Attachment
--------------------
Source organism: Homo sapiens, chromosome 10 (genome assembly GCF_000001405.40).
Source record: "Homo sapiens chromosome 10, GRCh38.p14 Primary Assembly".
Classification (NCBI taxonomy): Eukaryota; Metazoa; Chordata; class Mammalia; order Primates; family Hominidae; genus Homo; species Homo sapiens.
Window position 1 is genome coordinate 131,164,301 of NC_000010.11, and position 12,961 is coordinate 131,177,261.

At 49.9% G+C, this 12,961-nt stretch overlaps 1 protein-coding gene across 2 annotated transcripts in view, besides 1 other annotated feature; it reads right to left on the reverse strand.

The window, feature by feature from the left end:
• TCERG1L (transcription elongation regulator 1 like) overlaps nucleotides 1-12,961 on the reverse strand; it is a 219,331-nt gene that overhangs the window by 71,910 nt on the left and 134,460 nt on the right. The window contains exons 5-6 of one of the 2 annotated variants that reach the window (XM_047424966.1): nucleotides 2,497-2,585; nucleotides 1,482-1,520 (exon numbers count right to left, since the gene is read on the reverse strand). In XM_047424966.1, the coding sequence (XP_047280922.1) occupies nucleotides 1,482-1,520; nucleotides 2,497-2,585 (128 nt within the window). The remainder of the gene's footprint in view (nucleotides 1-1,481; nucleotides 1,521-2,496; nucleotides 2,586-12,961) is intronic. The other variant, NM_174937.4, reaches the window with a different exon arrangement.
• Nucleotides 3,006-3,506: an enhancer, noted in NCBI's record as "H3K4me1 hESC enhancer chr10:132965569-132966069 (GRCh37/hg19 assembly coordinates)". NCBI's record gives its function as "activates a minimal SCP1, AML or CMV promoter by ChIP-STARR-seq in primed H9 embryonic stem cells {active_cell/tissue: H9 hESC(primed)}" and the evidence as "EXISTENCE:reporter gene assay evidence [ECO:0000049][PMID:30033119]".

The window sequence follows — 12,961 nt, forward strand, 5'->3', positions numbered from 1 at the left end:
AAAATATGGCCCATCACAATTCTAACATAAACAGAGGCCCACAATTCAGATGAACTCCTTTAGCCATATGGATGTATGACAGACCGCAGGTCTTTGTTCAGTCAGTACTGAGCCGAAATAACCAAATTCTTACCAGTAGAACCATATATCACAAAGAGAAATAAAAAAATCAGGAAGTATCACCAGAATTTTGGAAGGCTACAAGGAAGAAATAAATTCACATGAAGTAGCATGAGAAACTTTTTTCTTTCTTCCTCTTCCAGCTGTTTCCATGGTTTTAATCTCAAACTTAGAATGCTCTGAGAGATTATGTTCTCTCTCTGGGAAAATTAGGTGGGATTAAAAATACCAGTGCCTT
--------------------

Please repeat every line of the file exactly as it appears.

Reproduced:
Source organism: Homo sapiens, chromosome 10 (genome assembly GCF_000001405.40).
Source record: "Homo sapiens chromosome 10, GRCh38.p14 Primary Assembly".
Classification (NCBI taxonomy): Eukaryota; Metazoa; Chordata; class Mammalia; order Primates; family Hominidae; genus Homo; species Homo sapiens.
Window position 1 is genome coordinate 131,164,301 of NC_000010.11, and position 12,961 is coordinate 131,177,261.

At 49.9% G+C, this 12,961-nt stretch overlaps 1 protein-coding gene across 2 annotated transcripts in view, besides 1 other annotated feature; it reads right to left on the reverse strand.

The window, feature by feature from the left end:
• TCERG1L (transcription elongation regulator 1 like) overlaps nucleotides 1-12,961 on the reverse strand; it is a 219,331-nt gene that overhangs the window by 71,910 nt on the left and 134,460 nt on the right. The window contains exons 5-6 of one of the 2 annotated variants that reach the window (XM_047424966.1): nucleotides 2,497-2,585; nucleotides 1,482-1,520 (exon numbers count right to left, since the gene is read on the reverse strand). In XM_047424966.1, the coding sequence (XP_047280922.1) occupies nucleotides 1,482-1,520; nucleotides 2,497-2,585 (128 nt within the window). The remainder of the gene's footprint in view (nucleotides 1-1,481; nucleotides 1,521-2,496; nucleotides 2,586-12,961) is intronic. The other variant, NM_174937.4, reaches the window with a different exon arrangement.
• Nucleotides 3,006-3,506: an enhancer, noted in NCBI's record as "H3K4me1 hESC enhancer chr10:132965569-132966069 (GRCh37/hg19 assembly coordinates)". NCBI's record gives its function as "activates a minimal SCP1, AML or CMV promoter by ChIP-STARR-seq in primed H9 embryonic stem cells {active_cell/tissue: H9 hESC(primed)}" and the evidence as "EXISTENCE:reporter gene assay evidence [ECO:0000049][PMID:30033119]".

The window sequence follows — 12,961 nt, forward strand, 5'->3', positions numbered from 1 at the left end:
AAAATATGGCCCATCACAATTCTAACATAAACAGAGGCCCACAATTCAGATGAACTCCTTTAGCCATATGGATGTATGACAGACCGCAGGTCTTTGTTCAGTCAGTACTGAGCCGAAATAACCAAATTCTTACCAGTAGAACCATATATCACAAAGAGAAATAAAAAAATCAGGAAGTATCACCAGAATTTTGGAAGGCTACAAGGAAGAAATAAATTCACATGAAGTAGCATGAGAAACTTTTTTCTTTCTTCCTCTTCCAGCTGTTTCCATGGTTTTAATCTCAAACTTAGAATGCTCTGAGAGATTATGTTCTCTCTCTGGGAAAATTAGGTGGGATTAAAAATACCAGTGCCTT